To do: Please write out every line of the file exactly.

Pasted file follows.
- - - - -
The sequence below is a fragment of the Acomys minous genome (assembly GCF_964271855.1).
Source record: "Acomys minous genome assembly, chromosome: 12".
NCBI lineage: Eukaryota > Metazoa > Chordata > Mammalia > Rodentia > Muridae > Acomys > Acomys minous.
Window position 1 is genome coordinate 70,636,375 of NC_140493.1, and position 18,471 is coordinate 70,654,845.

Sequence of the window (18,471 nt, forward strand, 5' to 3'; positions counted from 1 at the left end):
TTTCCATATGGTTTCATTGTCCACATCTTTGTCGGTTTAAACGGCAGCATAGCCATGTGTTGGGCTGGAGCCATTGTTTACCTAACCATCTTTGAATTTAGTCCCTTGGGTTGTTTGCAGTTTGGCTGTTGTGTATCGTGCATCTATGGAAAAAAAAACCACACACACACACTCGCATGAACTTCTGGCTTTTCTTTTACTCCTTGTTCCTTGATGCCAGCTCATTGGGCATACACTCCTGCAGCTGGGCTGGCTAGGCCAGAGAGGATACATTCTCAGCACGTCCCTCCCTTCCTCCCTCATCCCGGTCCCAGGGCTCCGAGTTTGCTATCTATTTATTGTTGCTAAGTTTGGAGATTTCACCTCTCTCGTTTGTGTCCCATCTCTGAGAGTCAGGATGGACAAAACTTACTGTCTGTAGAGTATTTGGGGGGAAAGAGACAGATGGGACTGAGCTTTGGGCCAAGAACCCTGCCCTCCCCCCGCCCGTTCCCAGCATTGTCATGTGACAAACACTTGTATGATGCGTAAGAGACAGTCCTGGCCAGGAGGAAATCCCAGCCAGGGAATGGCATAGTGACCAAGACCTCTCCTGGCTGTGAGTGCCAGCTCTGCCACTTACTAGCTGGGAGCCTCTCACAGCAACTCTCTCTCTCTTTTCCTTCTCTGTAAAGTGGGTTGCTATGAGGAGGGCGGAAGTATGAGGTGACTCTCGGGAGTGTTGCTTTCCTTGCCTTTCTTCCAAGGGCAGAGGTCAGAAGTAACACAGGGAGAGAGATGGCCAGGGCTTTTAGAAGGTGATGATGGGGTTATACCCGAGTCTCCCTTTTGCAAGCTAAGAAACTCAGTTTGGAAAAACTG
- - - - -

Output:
The sequence below is a fragment of the Acomys minous genome (assembly GCF_964271855.1).
Source record: "Acomys minous genome assembly, chromosome: 12".
NCBI lineage: Eukaryota > Metazoa > Chordata > Mammalia > Rodentia > Muridae > Acomys > Acomys minous.
Window position 1 is genome coordinate 70,636,375 of NC_140493.1, and position 18,471 is coordinate 70,654,845.

Sequence of the window (18,471 nt, forward strand, 5' to 3'; positions counted from 1 at the left end):
TTTCCATATGGTTTCATTGTCCACATCTTTGTCGGTTTAAACGGCAGCATAGCCATGTGTTGGGCTGGAGCCATTGTTTACCTAACCATCTTTGAATTTAGTCCCTTGGGTTGTTTGCAGTTTGGCTGTTGTGTATCGTGCATCTATGGAAAAAAAAACCACACACACACACTCGCATGAACTTCTGGCTTTTCTTTTACTCCTTGTTCCTTGATGCCAGCTCATTGGGCATACACTCCTGCAGCTGGGCTGGCTAGGCCAGAGAGGATACATTCTCAGCACGTCCCTCCCTTCCTCCCTCATCCCGGTCCCAGGGCTCCGAGTTTGCTATCTATTTATTGTTGCTAAGTTTGGAGATTTCACCTCTCTCGTTTGTGTCCCATCTCTGAGAGTCAGGATGGACAAAACTTACTGTCTGTAGAGTATTTGGGGGGAAAGAGACAGATGGGACTGAGCTTTGGGCCAAGAACCCTGCCCTCCCCCCGCCCGTTCCCAGCATTGTCATGTGACAAACACTTGTATGATGCGTAAGAGACAGTCCTGGCCAGGAGGAAATCCCAGCCAGGGAATGGCATAGTGACCAAGACCTCTCCTGGCTGTGAGTGCCAGCTCTGCCACTTACTAGCTGGGAGCCTCTCACAGCAACTCTCTCTCTCTTTTCCTTCTCTGTAAAGTGGGTTGCTATGAGGAGGGCGGAAGTATGAGGTGACTCTCGGGAGTGTTGCTTTCCTTGCCTTTCTTCCAAGGGCAGAGGTCAGAAGTAACACAGGGAGAGAGATGGCCAGGGCTTTTAGAAGGTGATGATGGGGTTATACCCGAGTCTCCCTTTTGCAAGCTAAGAAACTCAGTTTGGAAAAACTG